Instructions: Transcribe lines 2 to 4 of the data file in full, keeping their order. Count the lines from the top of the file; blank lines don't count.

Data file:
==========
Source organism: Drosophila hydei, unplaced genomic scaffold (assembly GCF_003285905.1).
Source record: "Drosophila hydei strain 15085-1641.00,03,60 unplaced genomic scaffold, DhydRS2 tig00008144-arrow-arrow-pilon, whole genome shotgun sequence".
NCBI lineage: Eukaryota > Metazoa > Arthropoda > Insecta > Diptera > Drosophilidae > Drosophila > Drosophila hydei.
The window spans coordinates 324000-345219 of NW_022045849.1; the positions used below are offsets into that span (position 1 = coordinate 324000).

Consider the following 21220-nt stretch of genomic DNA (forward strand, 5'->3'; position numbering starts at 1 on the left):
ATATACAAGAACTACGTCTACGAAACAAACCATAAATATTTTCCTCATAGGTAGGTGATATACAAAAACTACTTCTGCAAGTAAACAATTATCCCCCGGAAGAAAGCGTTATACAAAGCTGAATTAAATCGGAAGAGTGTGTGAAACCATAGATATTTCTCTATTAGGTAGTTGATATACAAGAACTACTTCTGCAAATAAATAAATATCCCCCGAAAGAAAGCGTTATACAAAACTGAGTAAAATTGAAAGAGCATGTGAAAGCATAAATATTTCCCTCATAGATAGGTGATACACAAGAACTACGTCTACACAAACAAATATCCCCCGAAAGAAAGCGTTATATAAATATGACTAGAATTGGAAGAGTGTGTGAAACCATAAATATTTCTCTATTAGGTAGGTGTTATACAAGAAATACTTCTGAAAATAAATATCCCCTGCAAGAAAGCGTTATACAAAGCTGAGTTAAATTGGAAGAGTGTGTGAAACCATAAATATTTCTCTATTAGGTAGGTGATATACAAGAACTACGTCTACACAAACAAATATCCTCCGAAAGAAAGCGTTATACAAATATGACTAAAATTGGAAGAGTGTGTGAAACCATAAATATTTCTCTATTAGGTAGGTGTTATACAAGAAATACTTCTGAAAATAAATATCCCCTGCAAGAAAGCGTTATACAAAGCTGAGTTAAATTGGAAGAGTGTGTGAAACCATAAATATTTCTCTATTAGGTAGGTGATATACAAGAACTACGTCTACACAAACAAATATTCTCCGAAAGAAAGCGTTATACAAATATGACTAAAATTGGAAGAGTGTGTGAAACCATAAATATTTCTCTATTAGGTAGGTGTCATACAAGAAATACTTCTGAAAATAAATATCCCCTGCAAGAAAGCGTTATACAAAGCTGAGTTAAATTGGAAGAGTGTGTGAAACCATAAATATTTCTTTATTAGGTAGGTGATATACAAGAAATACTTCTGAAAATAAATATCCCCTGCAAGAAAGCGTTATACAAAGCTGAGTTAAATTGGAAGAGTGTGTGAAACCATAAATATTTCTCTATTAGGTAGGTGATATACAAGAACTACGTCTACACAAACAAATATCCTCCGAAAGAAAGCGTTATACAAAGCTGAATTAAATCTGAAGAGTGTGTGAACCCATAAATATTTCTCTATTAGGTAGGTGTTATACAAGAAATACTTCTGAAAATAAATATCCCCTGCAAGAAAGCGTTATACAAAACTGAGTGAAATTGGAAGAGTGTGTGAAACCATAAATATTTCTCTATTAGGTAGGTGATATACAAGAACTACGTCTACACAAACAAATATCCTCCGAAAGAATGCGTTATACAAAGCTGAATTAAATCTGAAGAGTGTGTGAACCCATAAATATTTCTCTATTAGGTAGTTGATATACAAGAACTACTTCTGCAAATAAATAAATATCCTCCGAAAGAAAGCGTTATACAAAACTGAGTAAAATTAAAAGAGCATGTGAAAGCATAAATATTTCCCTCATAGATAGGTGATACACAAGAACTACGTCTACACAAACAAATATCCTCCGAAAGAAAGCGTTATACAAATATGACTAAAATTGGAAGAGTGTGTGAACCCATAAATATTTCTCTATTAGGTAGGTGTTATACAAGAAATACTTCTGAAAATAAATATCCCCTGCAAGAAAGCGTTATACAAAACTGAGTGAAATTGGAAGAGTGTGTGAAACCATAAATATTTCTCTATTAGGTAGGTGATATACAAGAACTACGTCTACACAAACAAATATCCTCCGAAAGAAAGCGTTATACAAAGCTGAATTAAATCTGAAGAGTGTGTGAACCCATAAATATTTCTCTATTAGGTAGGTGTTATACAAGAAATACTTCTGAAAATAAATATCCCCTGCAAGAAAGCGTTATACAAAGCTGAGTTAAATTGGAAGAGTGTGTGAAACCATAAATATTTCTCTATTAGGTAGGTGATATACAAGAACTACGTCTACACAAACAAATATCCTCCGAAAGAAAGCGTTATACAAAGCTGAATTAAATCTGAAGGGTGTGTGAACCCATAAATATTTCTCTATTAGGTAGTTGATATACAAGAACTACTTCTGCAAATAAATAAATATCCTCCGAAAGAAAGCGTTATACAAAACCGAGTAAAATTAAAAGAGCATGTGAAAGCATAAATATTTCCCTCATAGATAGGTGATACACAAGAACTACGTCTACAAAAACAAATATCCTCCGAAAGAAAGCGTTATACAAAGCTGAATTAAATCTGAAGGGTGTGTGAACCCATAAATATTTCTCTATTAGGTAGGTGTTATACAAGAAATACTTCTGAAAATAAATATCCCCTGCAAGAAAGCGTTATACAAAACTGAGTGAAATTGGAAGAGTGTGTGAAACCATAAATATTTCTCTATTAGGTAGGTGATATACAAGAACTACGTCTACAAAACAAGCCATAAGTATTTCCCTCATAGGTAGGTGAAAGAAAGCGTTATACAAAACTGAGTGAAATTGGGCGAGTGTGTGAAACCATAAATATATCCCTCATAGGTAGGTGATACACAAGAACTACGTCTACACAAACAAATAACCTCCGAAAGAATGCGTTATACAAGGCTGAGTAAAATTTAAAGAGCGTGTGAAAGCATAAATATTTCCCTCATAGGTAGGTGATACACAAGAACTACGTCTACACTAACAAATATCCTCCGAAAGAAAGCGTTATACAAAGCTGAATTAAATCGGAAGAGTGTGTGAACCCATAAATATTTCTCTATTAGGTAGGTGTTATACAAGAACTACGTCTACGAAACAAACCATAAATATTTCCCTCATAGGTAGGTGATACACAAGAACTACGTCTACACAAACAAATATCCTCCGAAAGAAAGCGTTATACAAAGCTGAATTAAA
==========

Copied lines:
Source record: "Drosophila hydei strain 15085-1641.00,03,60 unplaced genomic scaffold, DhydRS2 tig00008144-arrow-arrow-pilon, whole genome shotgun sequence".
NCBI lineage: Eukaryota > Metazoa > Arthropoda > Insecta > Diptera > Drosophilidae > Drosophila > Drosophila hydei.
The window spans coordinates 324000-345219 of NW_022045849.1; the positions used below are offsets into that span (position 1 = coordinate 324000).